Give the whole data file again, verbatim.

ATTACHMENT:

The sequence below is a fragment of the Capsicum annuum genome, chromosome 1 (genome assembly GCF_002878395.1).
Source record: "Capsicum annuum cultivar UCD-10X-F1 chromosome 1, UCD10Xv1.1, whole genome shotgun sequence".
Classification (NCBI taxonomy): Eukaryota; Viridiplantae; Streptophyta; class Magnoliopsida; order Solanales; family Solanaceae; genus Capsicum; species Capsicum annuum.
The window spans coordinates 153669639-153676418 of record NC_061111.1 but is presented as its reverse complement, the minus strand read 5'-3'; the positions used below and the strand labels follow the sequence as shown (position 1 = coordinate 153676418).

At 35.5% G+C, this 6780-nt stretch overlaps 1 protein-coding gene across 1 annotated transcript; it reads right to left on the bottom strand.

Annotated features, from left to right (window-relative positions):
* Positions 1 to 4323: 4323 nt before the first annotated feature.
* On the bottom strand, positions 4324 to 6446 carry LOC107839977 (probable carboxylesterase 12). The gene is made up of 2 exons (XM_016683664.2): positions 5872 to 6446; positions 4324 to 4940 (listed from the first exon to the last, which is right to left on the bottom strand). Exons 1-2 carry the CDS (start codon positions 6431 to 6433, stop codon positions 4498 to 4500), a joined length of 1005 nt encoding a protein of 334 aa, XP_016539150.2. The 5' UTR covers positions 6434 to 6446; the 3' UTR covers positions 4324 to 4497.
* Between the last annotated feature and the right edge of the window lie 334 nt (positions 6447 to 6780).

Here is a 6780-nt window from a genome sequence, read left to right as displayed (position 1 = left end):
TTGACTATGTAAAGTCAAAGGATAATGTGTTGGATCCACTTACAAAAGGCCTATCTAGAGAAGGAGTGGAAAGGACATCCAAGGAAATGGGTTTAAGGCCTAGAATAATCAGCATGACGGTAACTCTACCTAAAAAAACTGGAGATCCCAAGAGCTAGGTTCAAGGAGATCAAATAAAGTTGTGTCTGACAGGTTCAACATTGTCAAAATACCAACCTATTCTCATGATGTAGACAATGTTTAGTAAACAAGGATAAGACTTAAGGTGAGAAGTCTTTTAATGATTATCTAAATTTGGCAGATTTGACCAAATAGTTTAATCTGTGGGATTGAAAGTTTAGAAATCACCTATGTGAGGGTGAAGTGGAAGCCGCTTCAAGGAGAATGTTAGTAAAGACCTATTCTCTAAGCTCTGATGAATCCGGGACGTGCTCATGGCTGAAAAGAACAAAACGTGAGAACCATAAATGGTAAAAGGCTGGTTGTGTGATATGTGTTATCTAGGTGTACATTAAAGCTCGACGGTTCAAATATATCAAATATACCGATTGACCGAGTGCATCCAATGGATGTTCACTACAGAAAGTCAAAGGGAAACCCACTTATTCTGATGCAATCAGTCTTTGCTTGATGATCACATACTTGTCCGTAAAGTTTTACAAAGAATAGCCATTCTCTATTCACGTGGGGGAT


The sequence below is a fragment of the Capsicum annuum genome, chromosome 1 (genome assembly GCF_002878395.1).
Source record: "Capsicum annuum cultivar UCD-10X-F1 chromosome 1, UCD10Xv1.1, whole genome shotgun sequence".
Classification (NCBI taxonomy): Eukaryota; Viridiplantae; Streptophyta; class Magnoliopsida; order Solanales; family Solanaceae; genus Capsicum; species Capsicum annuum.
The window spans coordinates 153669639-153676418 of record NC_061111.1 but is presented as its reverse complement, the minus strand read 5'-3'; the positions used below and the strand labels follow the sequence as shown (position 1 = coordinate 153676418).

At 35.5% G+C, this 6780-nt stretch overlaps 1 protein-coding gene across 1 annotated transcript; it reads right to left on the bottom strand.

Annotated features, from left to right (window-relative positions):
* Positions 1 to 4323: 4323 nt before the first annotated feature.
* On the bottom strand, positions 4324 to 6446 carry LOC107839977 (probable carboxylesterase 12). The gene is made up of 2 exons (XM_016683664.2): positions 5872 to 6446; positions 4324 to 4940 (listed from the first exon to the last, which is right to left on the bottom strand). Exons 1-2 carry the CDS (start codon positions 6431 to 6433, stop codon positions 4498 to 4500), a joined length of 1005 nt encoding a protein of 334 aa, XP_016539150.2. The 5' UTR covers positions 6434 to 6446; the 3' UTR covers positions 4324 to 4497.
* Between the last annotated feature and the right edge of the window lie 334 nt (positions 6447 to 6780).

Here is a 6780-nt window from a genome sequence, read left to right as displayed (position 1 = left end):
TTGACTATGTAAAGTCAAAGGATAATGTGTTGGATCCACTTACAAAAGGCCTATCTAGAGAAGGAGTGGAAAGGACATCCAAGGAAATGGGTTTAAGGCCTAGAATAATCAGCATGACGGTAACTCTACCTAAAAAAACTGGAGATCCCAAGAGCTAGGTTCAAGGAGATCAAATAAAGTTGTGTCTGACAGGTTCAACATTGTCAAAATACCAACCTATTCTCATGATGTAGACAATGTTTAGTAAACAAGGATAAGACTTAAGGTGAGAAGTCTTTTAATGATTATCTAAATTTGGCAGATTTGACCAAATAGTTTAATCTGTGGGATTGAAAGTTTAGAAATCACCTATGTGAGGGTGAAGTGGAAGCCGCTTCAAGGAGAATGTTAGTAAAGACCTATTCTCTAAGCTCTGATGAATCCGGGACGTGCTCATGGCTGAAAAGAACAAAACGTGAGAACCATAAATGGTAAAAGGCTGGTTGTGTGATATGTGTTATCTAGGTGTACATTAAAGCTCGACGGTTCAAATATATCAAATATACCGATTGACCGAGTGCATCCAATGGATGTTCACTACAGAAAGTCAAAGGGAAACCCACTTATTCTGATGCAATCAGTCTTTGCTTGATGATCACATACTTGTCCGTAAAGTTTTACAAAGAATAGCCATTCTCTATTCACGTGGGGGAT